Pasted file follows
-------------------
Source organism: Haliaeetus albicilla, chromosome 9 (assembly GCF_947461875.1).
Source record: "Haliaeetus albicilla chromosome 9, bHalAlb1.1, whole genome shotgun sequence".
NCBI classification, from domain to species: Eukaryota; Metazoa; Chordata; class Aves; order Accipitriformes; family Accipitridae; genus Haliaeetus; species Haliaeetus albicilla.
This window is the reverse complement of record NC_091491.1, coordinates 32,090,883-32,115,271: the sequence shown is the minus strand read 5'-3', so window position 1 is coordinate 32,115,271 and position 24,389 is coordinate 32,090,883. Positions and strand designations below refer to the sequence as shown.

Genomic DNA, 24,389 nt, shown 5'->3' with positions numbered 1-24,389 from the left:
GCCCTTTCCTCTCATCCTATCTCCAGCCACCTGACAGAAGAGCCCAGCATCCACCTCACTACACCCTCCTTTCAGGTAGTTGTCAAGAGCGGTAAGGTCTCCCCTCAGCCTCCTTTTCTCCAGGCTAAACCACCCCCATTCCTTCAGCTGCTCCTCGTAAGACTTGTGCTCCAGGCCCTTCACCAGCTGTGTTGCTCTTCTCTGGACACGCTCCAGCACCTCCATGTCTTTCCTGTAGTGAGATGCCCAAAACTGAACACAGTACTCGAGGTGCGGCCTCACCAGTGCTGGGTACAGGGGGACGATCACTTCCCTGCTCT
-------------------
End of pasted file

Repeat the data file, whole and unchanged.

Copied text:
Source organism: Haliaeetus albicilla, chromosome 9 (assembly GCF_947461875.1).
Source record: "Haliaeetus albicilla chromosome 9, bHalAlb1.1, whole genome shotgun sequence".
NCBI classification, from domain to species: Eukaryota; Metazoa; Chordata; class Aves; order Accipitriformes; family Accipitridae; genus Haliaeetus; species Haliaeetus albicilla.
This window is the reverse complement of record NC_091491.1, coordinates 32,090,883-32,115,271: the sequence shown is the minus strand read 5'-3', so window position 1 is coordinate 32,115,271 and position 24,389 is coordinate 32,090,883. Positions and strand designations below refer to the sequence as shown.

Genomic DNA, 24,389 nt, shown 5'->3' with positions numbered 1-24,389 from the left:
GCCCTTTCCTCTCATCCTATCTCCAGCCACCTGACAGAAGAGCCCAGCATCCACCTCACTACACCCTCCTTTCAGGTAGTTGTCAAGAGCGGTAAGGTCTCCCCTCAGCCTCCTTTTCTCCAGGCTAAACCACCCCCATTCCTTCAGCTGCTCCTCGTAAGACTTGTGCTCCAGGCCCTTCACCAGCTGTGTTGCTCTTCTCTGGACACGCTCCAGCACCTCCATGTCTTTCCTGTAGTGAGATGCCCAAAACTGAACACAGTACTCGAGGTGCGGCCTCACCAGTGCTGGGTACAGGGGGACGATCACTTCCCTGCTCT